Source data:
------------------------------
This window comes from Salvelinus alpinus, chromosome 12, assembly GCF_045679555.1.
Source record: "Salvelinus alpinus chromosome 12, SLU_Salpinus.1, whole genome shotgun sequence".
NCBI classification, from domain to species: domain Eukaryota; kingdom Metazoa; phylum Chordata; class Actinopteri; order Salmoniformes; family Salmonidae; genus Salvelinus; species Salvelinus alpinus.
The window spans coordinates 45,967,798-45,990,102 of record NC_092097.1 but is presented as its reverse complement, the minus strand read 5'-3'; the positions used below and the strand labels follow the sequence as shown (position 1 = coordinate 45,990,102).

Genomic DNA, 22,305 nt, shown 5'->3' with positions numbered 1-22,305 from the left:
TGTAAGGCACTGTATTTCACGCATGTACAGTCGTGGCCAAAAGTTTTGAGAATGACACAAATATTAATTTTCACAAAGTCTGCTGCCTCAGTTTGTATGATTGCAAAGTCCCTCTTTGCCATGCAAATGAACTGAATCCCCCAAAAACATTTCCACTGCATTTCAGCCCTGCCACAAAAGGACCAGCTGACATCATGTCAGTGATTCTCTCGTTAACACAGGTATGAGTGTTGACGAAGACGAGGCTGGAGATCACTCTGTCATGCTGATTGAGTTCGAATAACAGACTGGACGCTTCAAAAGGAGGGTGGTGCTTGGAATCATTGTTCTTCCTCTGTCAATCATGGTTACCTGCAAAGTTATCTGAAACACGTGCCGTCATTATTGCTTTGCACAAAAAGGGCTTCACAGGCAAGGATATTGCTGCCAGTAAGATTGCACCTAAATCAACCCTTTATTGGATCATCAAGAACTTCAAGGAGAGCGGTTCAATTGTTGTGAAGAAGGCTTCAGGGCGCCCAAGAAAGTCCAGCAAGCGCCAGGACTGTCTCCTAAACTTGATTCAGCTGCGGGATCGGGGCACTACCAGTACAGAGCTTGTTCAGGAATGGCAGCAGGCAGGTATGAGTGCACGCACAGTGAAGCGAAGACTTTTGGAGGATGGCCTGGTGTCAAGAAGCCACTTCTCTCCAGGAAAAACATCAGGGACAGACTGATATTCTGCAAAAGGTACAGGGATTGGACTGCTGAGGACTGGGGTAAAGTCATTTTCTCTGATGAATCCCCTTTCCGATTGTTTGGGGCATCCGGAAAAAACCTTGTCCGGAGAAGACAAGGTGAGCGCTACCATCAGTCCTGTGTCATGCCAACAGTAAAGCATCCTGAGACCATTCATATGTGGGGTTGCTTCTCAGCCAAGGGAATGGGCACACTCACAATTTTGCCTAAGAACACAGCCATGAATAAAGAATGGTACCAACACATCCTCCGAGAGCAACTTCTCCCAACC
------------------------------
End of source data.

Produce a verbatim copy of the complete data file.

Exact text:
This window comes from Salvelinus alpinus, chromosome 12, assembly GCF_045679555.1.
Source record: "Salvelinus alpinus chromosome 12, SLU_Salpinus.1, whole genome shotgun sequence".
NCBI classification, from domain to species: domain Eukaryota; kingdom Metazoa; phylum Chordata; class Actinopteri; order Salmoniformes; family Salmonidae; genus Salvelinus; species Salvelinus alpinus.
The window spans coordinates 45,967,798-45,990,102 of record NC_092097.1 but is presented as its reverse complement, the minus strand read 5'-3'; the positions used below and the strand labels follow the sequence as shown (position 1 = coordinate 45,990,102).

Genomic DNA, 22,305 nt, shown 5'->3' with positions numbered 1-22,305 from the left:
TGTAAGGCACTGTATTTCACGCATGTACAGTCGTGGCCAAAAGTTTTGAGAATGACACAAATATTAATTTTCACAAAGTCTGCTGCCTCAGTTTGTATGATTGCAAAGTCCCTCTTTGCCATGCAAATGAACTGAATCCCCCAAAAACATTTCCACTGCATTTCAGCCCTGCCACAAAAGGACCAGCTGACATCATGTCAGTGATTCTCTCGTTAACACAGGTATGAGTGTTGACGAAGACGAGGCTGGAGATCACTCTGTCATGCTGATTGAGTTCGAATAACAGACTGGACGCTTCAAAAGGAGGGTGGTGCTTGGAATCATTGTTCTTCCTCTGTCAATCATGGTTACCTGCAAAGTTATCTGAAACACGTGCCGTCATTATTGCTTTGCACAAAAAGGGCTTCACAGGCAAGGATATTGCTGCCAGTAAGATTGCACCTAAATCAACCCTTTATTGGATCATCAAGAACTTCAAGGAGAGCGGTTCAATTGTTGTGAAGAAGGCTTCAGGGCGCCCAAGAAAGTCCAGCAAGCGCCAGGACTGTCTCCTAAACTTGATTCAGCTGCGGGATCGGGGCACTACCAGTACAGAGCTTGTTCAGGAATGGCAGCAGGCAGGTATGAGTGCACGCACAGTGAAGCGAAGACTTTTGGAGGATGGCCTGGTGTCAAGAAGCCACTTCTCTCCAGGAAAAACATCAGGGACAGACTGATATTCTGCAAAAGGTACAGGGATTGGACTGCTGAGGACTGGGGTAAAGTCATTTTCTCTGATGAATCCCCTTTCCGATTGTTTGGGGCATCCGGAAAAAACCTTGTCCGGAGAAGACAAGGTGAGCGCTACCATCAGTCCTGTGTCATGCCAACAGTAAAGCATCCTGAGACCATTCATATGTGGGGTTGCTTCTCAGCCAAGGGAATGGGCACACTCACAATTTTGCCTAAGAACACAGCCATGAATAAAGAATGGTACCAACACATCCTCCGAGAGCAACTTCTCCCAACC